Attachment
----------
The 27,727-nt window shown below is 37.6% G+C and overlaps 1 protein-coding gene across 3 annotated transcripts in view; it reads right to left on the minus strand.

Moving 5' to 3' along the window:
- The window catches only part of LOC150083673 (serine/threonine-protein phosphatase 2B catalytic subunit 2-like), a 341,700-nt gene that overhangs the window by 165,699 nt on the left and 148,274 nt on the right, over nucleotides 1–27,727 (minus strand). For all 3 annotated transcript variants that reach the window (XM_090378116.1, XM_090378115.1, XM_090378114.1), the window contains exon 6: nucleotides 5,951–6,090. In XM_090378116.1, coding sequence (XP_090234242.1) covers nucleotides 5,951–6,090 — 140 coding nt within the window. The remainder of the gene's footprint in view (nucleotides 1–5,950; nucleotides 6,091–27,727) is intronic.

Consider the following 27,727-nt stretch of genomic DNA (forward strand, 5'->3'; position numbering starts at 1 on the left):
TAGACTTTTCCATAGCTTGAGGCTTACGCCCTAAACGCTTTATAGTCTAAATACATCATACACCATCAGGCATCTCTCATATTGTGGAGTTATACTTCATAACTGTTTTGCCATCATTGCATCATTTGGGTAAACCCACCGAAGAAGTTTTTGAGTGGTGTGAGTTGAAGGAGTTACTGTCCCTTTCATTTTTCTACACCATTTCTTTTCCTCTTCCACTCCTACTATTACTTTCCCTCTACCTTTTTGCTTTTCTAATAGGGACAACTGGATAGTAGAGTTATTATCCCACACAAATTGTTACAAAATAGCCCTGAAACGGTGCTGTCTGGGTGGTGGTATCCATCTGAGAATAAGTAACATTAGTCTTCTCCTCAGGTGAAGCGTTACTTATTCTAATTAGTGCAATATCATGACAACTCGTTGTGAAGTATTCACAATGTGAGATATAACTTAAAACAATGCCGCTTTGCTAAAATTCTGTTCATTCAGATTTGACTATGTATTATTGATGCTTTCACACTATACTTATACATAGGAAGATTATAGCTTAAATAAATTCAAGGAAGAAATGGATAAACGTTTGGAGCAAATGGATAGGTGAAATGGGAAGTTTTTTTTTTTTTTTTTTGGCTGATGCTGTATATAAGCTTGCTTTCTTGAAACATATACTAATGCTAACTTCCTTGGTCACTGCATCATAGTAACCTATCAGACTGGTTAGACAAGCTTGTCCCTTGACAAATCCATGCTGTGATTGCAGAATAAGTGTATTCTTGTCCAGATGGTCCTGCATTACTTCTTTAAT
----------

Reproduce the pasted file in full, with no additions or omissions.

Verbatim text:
The 27,727-nt window shown below is 37.6% G+C and overlaps 1 protein-coding gene across 3 annotated transcripts in view; it reads right to left on the minus strand.

Moving 5' to 3' along the window:
- The window catches only part of LOC150083673 (serine/threonine-protein phosphatase 2B catalytic subunit 2-like), a 341,700-nt gene that overhangs the window by 165,699 nt on the left and 148,274 nt on the right, over nucleotides 1–27,727 (minus strand). For all 3 annotated transcript variants that reach the window (XM_090378116.1, XM_090378115.1, XM_090378114.1), the window contains exon 6: nucleotides 5,951–6,090. In XM_090378116.1, coding sequence (XP_090234242.1) covers nucleotides 5,951–6,090 — 140 coding nt within the window. The remainder of the gene's footprint in view (nucleotides 1–5,950; nucleotides 6,091–27,727) is intronic.

Consider the following 27,727-nt stretch of genomic DNA (forward strand, 5'->3'; position numbering starts at 1 on the left):
TAGACTTTTCCATAGCTTGAGGCTTACGCCCTAAACGCTTTATAGTCTAAATACATCATACACCATCAGGCATCTCTCATATTGTGGAGTTATACTTCATAACTGTTTTGCCATCATTGCATCATTTGGGTAAACCCACCGAAGAAGTTTTTGAGTGGTGTGAGTTGAAGGAGTTACTGTCCCTTTCATTTTTCTACACCATTTCTTTTCCTCTTCCACTCCTACTATTACTTTCCCTCTACCTTTTTGCTTTTCTAATAGGGACAACTGGATAGTAGAGTTATTATCCCACACAAATTGTTACAAAATAGCCCTGAAACGGTGCTGTCTGGGTGGTGGTATCCATCTGAGAATAAGTAACATTAGTCTTCTCCTCAGGTGAAGCGTTACTTATTCTAATTAGTGCAATATCATGACAACTCGTTGTGAAGTATTCACAATGTGAGATATAACTTAAAACAATGCCGCTTTGCTAAAATTCTGTTCATTCAGATTTGACTATGTATTATTGATGCTTTCACACTATACTTATACATAGGAAGATTATAGCTTAAATAAATTCAAGGAAGAAATGGATAAACGTTTGGAGCAAATGGATAGGTGAAATGGGAAGTTTTTTTTTTTTTTTTTTGGCTGATGCTGTATATAAGCTTGCTTTCTTGAAACATATACTAATGCTAACTTCCTTGGTCACTGCATCATAGTAACCTATCAGACTGGTTAGACAAGCTTGTCCCTTGACAAATCCATGCTGTGATTGCAGAATAAGTGTATTCTTGTCCAGATGGTCCTGCATTACTTCTTTAAT